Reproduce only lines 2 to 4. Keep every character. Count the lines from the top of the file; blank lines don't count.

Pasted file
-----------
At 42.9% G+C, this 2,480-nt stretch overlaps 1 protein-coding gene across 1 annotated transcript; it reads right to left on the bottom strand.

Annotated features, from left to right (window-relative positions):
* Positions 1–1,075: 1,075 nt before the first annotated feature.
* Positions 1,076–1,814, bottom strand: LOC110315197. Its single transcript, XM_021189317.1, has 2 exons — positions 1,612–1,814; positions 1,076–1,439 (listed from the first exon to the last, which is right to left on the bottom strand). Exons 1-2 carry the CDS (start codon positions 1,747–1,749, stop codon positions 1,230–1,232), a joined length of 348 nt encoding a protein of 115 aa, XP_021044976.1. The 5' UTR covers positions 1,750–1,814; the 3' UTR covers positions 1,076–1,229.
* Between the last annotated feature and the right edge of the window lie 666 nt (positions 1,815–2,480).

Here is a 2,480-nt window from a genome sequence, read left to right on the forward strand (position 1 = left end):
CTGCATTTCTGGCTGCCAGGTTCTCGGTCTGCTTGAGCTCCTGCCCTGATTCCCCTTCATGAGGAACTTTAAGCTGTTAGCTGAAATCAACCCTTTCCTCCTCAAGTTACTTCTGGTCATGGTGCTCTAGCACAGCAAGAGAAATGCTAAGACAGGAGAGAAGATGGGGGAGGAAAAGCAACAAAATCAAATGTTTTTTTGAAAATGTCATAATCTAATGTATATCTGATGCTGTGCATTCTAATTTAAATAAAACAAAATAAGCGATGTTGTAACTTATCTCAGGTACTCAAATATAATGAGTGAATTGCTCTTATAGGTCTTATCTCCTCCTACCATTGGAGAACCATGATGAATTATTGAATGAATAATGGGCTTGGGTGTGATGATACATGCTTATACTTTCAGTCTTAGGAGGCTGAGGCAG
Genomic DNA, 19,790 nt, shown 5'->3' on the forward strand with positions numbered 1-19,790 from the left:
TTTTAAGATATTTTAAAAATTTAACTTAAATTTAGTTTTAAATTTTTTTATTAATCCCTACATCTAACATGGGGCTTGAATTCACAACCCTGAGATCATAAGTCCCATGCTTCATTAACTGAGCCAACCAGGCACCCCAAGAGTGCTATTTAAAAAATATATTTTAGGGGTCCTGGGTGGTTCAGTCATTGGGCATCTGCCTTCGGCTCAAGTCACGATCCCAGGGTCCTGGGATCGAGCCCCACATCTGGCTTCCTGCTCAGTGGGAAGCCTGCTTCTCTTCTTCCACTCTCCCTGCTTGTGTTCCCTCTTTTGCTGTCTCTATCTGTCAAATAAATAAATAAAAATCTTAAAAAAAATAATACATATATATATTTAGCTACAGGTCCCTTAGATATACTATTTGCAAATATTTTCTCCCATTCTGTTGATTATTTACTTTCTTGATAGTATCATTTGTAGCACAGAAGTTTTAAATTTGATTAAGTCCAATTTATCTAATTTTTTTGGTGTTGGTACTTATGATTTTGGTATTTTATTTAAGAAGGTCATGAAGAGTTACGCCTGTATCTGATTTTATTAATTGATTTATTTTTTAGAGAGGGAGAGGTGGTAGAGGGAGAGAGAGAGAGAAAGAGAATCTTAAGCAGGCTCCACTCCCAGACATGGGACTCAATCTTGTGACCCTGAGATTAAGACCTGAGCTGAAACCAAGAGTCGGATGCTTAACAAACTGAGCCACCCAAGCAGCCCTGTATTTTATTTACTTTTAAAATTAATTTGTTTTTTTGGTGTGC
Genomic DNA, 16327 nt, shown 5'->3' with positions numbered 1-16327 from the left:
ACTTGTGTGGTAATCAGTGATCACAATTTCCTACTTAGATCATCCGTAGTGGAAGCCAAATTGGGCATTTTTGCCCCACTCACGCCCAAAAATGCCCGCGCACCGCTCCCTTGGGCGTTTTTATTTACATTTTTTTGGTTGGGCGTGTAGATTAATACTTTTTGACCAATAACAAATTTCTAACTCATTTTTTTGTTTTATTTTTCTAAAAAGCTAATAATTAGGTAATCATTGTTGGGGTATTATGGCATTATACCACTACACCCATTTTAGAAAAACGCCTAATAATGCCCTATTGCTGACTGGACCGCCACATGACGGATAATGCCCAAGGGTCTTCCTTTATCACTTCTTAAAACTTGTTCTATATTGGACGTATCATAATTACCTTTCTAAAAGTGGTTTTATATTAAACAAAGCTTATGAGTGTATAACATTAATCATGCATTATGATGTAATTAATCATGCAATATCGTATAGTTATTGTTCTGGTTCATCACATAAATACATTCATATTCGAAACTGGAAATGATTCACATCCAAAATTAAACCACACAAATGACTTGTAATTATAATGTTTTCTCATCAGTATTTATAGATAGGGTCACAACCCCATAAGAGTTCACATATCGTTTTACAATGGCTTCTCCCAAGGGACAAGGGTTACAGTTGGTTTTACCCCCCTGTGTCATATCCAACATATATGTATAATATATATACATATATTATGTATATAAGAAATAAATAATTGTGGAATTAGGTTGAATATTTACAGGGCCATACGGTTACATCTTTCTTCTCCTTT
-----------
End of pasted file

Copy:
Annotated features, from left to right (window-relative positions):
* Positions 1–1,075: 1,075 nt before the first annotated feature.
* Positions 1,076–1,814, bottom strand: LOC110315197. Its single transcript, XM_021189317.1, has 2 exons — positions 1,612–1,814; positions 1,076–1,439 (listed from the first exon to the last, which is right to left on the bottom strand). Exons 1-2 carry the CDS (start codon positions 1,747–1,749, stop codon positions 1,230–1,232), a joined length of 348 nt encoding a protein of 115 aa, XP_021044976.1. The 5' UTR covers positions 1,750–1,814; the 3' UTR covers positions 1,076–1,229.